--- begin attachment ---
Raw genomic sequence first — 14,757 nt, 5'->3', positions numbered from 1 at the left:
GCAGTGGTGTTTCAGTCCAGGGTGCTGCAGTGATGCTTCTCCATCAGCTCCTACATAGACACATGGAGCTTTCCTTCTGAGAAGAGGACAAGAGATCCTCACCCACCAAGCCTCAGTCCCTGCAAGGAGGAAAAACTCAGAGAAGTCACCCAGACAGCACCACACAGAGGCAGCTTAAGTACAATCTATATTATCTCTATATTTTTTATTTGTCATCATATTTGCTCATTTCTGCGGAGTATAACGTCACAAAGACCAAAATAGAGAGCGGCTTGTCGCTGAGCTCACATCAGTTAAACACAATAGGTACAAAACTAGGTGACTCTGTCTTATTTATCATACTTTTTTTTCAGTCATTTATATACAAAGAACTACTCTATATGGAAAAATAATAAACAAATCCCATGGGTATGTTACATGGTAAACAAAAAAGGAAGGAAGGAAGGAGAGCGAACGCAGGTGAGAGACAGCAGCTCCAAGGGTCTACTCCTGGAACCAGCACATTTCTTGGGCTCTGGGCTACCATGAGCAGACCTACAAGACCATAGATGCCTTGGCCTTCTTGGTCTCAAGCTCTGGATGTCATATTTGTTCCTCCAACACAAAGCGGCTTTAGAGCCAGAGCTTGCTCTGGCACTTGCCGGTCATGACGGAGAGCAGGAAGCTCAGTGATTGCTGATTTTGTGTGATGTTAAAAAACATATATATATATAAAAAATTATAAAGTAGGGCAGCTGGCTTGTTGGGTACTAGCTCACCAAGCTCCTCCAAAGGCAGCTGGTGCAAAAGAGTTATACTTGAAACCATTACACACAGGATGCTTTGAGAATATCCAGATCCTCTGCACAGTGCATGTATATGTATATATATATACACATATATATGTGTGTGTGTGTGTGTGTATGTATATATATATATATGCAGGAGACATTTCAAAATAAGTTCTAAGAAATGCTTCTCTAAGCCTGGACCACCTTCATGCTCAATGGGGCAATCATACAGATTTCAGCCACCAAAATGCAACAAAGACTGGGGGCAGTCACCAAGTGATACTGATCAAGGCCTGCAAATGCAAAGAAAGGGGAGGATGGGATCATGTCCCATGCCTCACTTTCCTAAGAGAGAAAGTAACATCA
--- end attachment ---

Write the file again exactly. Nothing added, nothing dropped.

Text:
Raw genomic sequence first — 14,757 nt, 5'->3', positions numbered from 1 at the left:
GCAGTGGTGTTTCAGTCCAGGGTGCTGCAGTGATGCTTCTCCATCAGCTCCTACATAGACACATGGAGCTTTCCTTCTGAGAAGAGGACAAGAGATCCTCACCCACCAAGCCTCAGTCCCTGCAAGGAGGAAAAACTCAGAGAAGTCACCCAGACAGCACCACACAGAGGCAGCTTAAGTACAATCTATATTATCTCTATATTTTTTATTTGTCATCATATTTGCTCATTTCTGCGGAGTATAACGTCACAAAGACCAAAATAGAGAGCGGCTTGTCGCTGAGCTCACATCAGTTAAACACAATAGGTACAAAACTAGGTGACTCTGTCTTATTTATCATACTTTTTTTTCAGTCATTTATATACAAAGAACTACTCTATATGGAAAAATAATAAACAAATCCCATGGGTATGTTACATGGTAAACAAAAAAGGAAGGAAGGAAGGAGAGCGAACGCAGGTGAGAGACAGCAGCTCCAAGGGTCTACTCCTGGAACCAGCACATTTCTTGGGCTCTGGGCTACCATGAGCAGACCTACAAGACCATAGATGCCTTGGCCTTCTTGGTCTCAAGCTCTGGATGTCATATTTGTTCCTCCAACACAAAGCGGCTTTAGAGCCAGAGCTTGCTCTGGCACTTGCCGGTCATGACGGAGAGCAGGAAGCTCAGTGATTGCTGATTTTGTGTGATGTTAAAAAACATATATATATATAAAAAATTATAAAGTAGGGCAGCTGGCTTGTTGGGTACTAGCTCACCAAGCTCCTCCAAAGGCAGCTGGTGCAAAAGAGTTATACTTGAAACCATTACACACAGGATGCTTTGAGAATATCCAGATCCTCTGCACAGTGCATGTATATGTATATATATATACACATATATATGTGTGTGTGTGTGTGTGTATGTATATATATATATATGCAGGAGACATTTCAAAATAAGTTCTAAGAAATGCTTCTCTAAGCCTGGACCACCTTCATGCTCAATGGGGCAATCATACAGATTTCAGCCACCAAAATGCAACAAAGACTGGGGGCAGTCACCAAGTGATACTGATCAAGGCCTGCAAATGCAAAGAAAGGGGAGGATGGGATCATGTCCCATGCCTCACTTTCCTAAGAGAGAAAGTAACATCA